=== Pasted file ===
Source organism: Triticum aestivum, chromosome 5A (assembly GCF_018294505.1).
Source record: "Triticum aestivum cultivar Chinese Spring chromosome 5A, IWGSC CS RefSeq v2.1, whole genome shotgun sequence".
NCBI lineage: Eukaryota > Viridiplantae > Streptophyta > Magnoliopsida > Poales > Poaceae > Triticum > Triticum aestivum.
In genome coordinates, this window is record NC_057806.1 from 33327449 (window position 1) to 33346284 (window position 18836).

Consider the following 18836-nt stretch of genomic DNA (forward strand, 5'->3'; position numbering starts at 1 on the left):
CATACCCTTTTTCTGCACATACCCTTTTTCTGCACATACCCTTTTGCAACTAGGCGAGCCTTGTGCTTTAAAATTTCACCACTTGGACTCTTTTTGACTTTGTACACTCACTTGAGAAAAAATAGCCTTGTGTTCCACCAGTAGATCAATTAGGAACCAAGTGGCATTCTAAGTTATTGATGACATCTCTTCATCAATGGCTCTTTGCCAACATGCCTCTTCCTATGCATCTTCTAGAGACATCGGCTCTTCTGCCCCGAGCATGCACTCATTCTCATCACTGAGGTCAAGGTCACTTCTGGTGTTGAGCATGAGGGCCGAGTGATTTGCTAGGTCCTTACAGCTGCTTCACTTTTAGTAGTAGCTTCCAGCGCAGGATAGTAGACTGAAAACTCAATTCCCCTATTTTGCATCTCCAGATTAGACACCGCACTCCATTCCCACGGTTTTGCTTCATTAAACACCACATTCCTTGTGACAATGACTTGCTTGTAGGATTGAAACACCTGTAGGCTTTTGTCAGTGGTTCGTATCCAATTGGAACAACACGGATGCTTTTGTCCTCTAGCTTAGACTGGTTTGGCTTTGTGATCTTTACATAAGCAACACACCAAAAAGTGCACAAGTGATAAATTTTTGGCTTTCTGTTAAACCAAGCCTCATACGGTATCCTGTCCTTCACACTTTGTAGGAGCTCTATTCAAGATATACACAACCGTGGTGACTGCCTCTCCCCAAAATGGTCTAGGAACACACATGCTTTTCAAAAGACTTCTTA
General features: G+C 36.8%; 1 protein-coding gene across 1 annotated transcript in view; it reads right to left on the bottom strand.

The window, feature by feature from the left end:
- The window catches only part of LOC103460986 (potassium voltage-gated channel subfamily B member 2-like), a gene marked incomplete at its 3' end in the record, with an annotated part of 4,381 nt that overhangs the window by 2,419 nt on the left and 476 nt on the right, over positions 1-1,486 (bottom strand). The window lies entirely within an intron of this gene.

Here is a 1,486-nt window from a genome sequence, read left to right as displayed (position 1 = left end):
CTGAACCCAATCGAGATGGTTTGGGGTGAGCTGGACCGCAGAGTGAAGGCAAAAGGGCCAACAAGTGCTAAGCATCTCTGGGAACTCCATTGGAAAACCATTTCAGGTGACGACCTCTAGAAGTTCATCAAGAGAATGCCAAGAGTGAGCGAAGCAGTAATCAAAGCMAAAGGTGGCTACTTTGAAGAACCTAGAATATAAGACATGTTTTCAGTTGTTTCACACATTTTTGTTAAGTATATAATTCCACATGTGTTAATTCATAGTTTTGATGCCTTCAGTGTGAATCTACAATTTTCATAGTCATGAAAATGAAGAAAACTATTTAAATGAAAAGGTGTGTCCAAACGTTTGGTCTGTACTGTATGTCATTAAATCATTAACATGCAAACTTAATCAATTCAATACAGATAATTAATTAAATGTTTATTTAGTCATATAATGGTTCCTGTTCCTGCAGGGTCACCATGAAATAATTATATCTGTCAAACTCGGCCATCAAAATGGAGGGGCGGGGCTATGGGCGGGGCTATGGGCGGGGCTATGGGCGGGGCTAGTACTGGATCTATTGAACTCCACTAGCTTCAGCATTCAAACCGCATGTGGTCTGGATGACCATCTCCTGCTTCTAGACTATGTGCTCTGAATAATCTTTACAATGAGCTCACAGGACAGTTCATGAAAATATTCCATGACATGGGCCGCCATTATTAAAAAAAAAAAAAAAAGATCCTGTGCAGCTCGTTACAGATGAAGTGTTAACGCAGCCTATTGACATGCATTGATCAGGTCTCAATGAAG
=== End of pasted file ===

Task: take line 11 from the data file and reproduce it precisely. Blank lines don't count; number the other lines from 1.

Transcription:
CTGAACCCAATCGAGATGGTTTGGGGTGAGCTGGACCGCAGAGTGAAGGCAAAAGGGCCAACAAGTGCTAAGCATCTCTGGGAACTCCATTGGAAAACCATTTCAGGTGACGACCTCTAGAAGTTCATCAAGAGAATGCCAAGAGTGAGCGAAGCAGTAATCAAAGCMAAAGGTGGCTACTTTGAAGAACCTAGAATATAAGACATGTTTTCAGTTGTTTCACACATTTTTGTTAAGTATATAATTCCACATGTGTTAATTCATAGTTTTGATGCCTTCAGTGTGAATCTACAATTTTCATAGTCATGAAAATGAAGAAAACTATTTAAATGAAAAGGTGTGTCCAAACGTTTGGTCTGTACTGTATGTCATTAAATCATTAACATGCAAACTTAATCAATTCAATACAGATAATTAATTAAATGTTTATTTAGTCATATAATGGTTCCTGTTCCTGCAGGGTCACCATGAAATAATTATATCTGTCAAACTCGGCCATCAAAATGGAGGGGCGGGGCTATGGGCGGGGCTATGGGCGGGGCTATGGGCGGGGCTAGTACTGGATCTATTGAACTCCACTAGCTTCAGCATTCAAACCGCATGTGGTCTGGATGACCATCTCCTGCTTCTAGACTATGTGCTCTGAATAATCTTTACAATGAGCTCACAGGACAGTTCATGAAAATATTCCATGACATGGGCCGCCATTATTAAAAAAAAAAAAAAAAGATCCTGTGCAGCTCGTTACAGATGAAGTGTTAACGCAGCCTATTGACATGCATTGATCAGGTCTCAATGAAG